This included the separation of entertainment from bars and hotels, the non-licensing of restaurants (unless they were in a hotel), restrictions on the employment of barmaids, and separate laws pertaining to Māori.

Ladies of Thames, Brian Boru Hotel, Thames, Thames, by John Fields. Purchased 2016 with Ellen Eames Collection funds. Te Papa (O.043671)

Ladies of Thames, Brian Boru Hotel, Thames, Thames, by John Fields. Purchased 2016 with Ellen Eames Collection funds. Te Papa (O.043671)

Drinking in public was also segregated by gender and often by race.

Swill time

The six o’clock swill was the most infamous of these practices. The closure of pubs at six o’clock was a measure introduced in 1917, to encourage wartime efficiency. It remained on the law books until 1967. During those five decades, intensive binge drinking in charmless surroundings was par for the course.

New Zealand photographer Brian Brake documented this ritual in 1960:

[Men drinking in pub], 1960, New Zealand, by Brian Brake. Gift of Mr Raymond Wai-Man Lau, 2001. Te Papa (E.005414/21)

[Men drinking in pub], 1960, New Zealand, by Brian Brake. Gift of Mr Raymond Wai-Man Lau, 2001. Te Papa (E.005414/21)

[Crowded pub], 1960, New Zealand, by Brian Brake. Gift of Mr Raymond Wai-Man Lau, 2001. Te Papa (E.005436/04)

[Crowded pub], 1960, New Zealand, by Brian Brake. Gift of Mr Raymond Wai-Man Lau, 2001. Te Papa (E.005436/04)

It’s quite unusual to see women drinking in this environment – it doesn’t look very convivial! I like the blurred arm to the right of the image, trying to get the attention of the harried bar staff.

Tools of the trade

If you look closely, you can see that the beer is being served and consumed in standardised jugs and glasses. Te Papa has examples of this glassware as souvenirs of the swill.

HANZ glassware, mid 1960s, New Zealand, by Crown Crystal Glass, Hotel Association of New Zealand. Purchased 2011;, 2012, 2014. CC BY-NC-ND licence. Te Papa (GH021024; GH021025; GH023164; GH024221)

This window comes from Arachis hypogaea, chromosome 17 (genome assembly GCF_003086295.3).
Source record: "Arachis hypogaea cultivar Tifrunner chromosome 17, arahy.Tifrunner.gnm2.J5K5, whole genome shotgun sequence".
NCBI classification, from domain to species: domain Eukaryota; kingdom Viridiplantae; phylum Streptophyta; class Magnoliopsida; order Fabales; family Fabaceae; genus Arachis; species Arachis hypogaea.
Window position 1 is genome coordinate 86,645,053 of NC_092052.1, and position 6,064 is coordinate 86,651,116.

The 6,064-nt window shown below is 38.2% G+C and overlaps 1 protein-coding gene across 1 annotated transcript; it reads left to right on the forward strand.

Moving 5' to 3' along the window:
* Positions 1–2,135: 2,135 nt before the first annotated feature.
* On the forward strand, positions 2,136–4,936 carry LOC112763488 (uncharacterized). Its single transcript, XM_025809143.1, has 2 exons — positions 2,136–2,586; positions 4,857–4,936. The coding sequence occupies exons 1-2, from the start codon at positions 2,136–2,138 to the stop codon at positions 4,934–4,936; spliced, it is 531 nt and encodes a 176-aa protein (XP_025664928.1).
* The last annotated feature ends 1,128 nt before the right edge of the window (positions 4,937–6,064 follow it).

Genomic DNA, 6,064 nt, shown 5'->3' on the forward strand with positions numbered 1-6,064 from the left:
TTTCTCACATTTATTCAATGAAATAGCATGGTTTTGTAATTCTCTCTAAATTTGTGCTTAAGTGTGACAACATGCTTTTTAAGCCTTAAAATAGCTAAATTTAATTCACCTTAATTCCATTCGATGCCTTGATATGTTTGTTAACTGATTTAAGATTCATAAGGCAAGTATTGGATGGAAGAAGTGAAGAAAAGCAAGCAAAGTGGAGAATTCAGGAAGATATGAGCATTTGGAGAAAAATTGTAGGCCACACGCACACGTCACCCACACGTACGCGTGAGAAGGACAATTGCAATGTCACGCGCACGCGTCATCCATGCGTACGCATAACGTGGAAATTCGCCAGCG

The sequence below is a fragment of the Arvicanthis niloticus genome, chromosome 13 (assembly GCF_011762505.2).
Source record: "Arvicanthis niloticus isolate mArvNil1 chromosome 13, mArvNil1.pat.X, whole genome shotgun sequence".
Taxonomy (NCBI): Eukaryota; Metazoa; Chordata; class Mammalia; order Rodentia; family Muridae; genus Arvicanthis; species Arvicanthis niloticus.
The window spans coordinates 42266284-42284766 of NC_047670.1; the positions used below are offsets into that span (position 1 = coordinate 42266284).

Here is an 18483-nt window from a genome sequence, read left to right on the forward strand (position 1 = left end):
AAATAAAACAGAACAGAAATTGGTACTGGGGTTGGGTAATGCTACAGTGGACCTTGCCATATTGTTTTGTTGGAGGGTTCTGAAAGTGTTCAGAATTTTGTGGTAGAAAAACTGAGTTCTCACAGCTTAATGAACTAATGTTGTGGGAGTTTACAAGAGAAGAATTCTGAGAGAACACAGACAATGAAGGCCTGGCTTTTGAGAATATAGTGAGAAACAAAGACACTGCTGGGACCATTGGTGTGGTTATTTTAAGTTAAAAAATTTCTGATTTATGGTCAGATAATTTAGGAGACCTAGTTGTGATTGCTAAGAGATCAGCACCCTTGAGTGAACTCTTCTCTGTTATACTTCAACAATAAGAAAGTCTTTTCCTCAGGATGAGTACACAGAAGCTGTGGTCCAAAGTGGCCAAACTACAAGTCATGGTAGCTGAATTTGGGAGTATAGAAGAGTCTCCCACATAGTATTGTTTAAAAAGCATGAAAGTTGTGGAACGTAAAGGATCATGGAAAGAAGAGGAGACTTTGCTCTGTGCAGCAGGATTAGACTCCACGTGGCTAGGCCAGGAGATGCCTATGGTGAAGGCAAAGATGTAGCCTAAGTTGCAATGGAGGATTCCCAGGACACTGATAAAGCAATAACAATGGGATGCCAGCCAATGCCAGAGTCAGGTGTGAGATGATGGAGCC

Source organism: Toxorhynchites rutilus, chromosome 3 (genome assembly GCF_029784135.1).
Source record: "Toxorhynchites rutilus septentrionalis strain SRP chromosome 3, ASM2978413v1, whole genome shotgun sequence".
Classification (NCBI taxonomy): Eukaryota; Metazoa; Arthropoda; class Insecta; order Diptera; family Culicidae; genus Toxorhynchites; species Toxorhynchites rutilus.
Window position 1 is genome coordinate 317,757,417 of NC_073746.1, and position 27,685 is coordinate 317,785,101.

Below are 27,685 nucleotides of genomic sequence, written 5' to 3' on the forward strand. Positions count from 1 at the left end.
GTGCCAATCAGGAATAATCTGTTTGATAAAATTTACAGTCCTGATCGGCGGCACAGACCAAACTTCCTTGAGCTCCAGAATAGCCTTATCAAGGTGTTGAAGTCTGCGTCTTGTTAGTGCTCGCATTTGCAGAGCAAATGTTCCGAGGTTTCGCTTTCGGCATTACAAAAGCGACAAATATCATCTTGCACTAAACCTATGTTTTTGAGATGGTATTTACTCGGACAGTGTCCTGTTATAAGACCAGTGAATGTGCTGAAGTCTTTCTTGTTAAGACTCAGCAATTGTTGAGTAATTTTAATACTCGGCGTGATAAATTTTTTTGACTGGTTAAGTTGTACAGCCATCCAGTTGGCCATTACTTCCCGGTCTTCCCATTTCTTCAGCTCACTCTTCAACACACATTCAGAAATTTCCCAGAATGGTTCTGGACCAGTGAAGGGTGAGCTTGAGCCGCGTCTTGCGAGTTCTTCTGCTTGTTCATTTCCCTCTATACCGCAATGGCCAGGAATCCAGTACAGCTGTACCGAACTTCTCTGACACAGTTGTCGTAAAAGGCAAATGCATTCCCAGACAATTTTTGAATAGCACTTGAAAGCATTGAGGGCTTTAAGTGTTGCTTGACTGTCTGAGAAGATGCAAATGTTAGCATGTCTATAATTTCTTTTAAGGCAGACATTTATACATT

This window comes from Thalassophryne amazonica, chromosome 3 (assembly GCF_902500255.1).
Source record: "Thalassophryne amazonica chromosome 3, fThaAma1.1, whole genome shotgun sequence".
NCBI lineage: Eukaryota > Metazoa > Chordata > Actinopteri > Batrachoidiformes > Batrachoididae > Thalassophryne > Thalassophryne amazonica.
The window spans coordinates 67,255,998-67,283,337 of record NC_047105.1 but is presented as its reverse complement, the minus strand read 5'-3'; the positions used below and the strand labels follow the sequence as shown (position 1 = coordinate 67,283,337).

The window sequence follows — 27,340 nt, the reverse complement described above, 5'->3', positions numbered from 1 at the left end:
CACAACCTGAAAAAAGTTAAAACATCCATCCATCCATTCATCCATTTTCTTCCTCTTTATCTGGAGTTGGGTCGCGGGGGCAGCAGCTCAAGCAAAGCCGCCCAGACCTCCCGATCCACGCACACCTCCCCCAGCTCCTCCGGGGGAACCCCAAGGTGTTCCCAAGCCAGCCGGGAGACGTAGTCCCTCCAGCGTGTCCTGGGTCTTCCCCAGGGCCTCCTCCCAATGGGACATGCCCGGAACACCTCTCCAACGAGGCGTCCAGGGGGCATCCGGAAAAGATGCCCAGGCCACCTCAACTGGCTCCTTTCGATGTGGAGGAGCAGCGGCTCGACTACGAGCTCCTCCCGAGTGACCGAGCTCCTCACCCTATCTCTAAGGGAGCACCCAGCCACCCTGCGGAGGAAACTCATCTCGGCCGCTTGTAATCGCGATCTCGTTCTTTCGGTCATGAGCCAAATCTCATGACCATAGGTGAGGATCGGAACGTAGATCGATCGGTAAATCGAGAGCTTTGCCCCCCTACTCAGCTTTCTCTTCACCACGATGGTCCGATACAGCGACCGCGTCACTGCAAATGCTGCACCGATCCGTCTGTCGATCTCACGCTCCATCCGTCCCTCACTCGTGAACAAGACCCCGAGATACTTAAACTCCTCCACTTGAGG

HANZ glassware, mid 1960s, New Zealand, by Crown Crystal Glass, Hotel Association of New Zealand. Purchased 2011;, 2012, 2014. CC BY-NC-ND licence. Te Papa (GH021024; GH021025; GH023164; GH024221)

Another souvenir of this history is the flagon case, below, which allowed for the discrete transport of home brew.

Flagon case, circa 1960, New Zealand, by Flight. Gift of Mr Geoff Kelly, 2009. CC BY-NC-ND licence. Te Papa (GH012214/1-8)

Flagon case, circa 1960, New Zealand, by Flight. Gift of Mr Geoff Kelly, 2009. CC BY-NC-ND licence. Te Papa (GH012214/1-8)

 

Record - "Rugby, Racing, and Beer" by Rod Derrett.

Record – “Rugby, Racing, and Beer” by Rod Derrett., 1963, New Zealand, by Rod Derrett, His Master’s Voice (N.Z.) Limited. Purchased 2001. Te Papa (GH009832)

These days some would say that New Zealanders have a more sophisticated approach to alcohol – that the mantra of ‘rugby, racing and beer’ not longer applies to our drinking behaviour.

What holds the future?

However, the full force of our waxing and waning history of drinking is still being worked out. As the pros and cons of lower drinking ages and liberalised access to alcohol continue to be debated – and chop and change – alcohol will continue to inflame the passions and quench the thirst of Kiwis.

Pub quiz: Thinking not just drinking

Come to Red Gates Bar at Te Papa on Friday 20 January at 6.30pm for a pub quiz with a twist. The Gates won’t be closing until 8pm so you won’t have to swill your lemonade.

Special guests includes members of the Wellington Ukulele Orchestra, helping out with a music round.

Playwright and television scriptwriter Dave Armstrong will be quizzing us on the century that was.

Leave a Reply

  • (will not be published)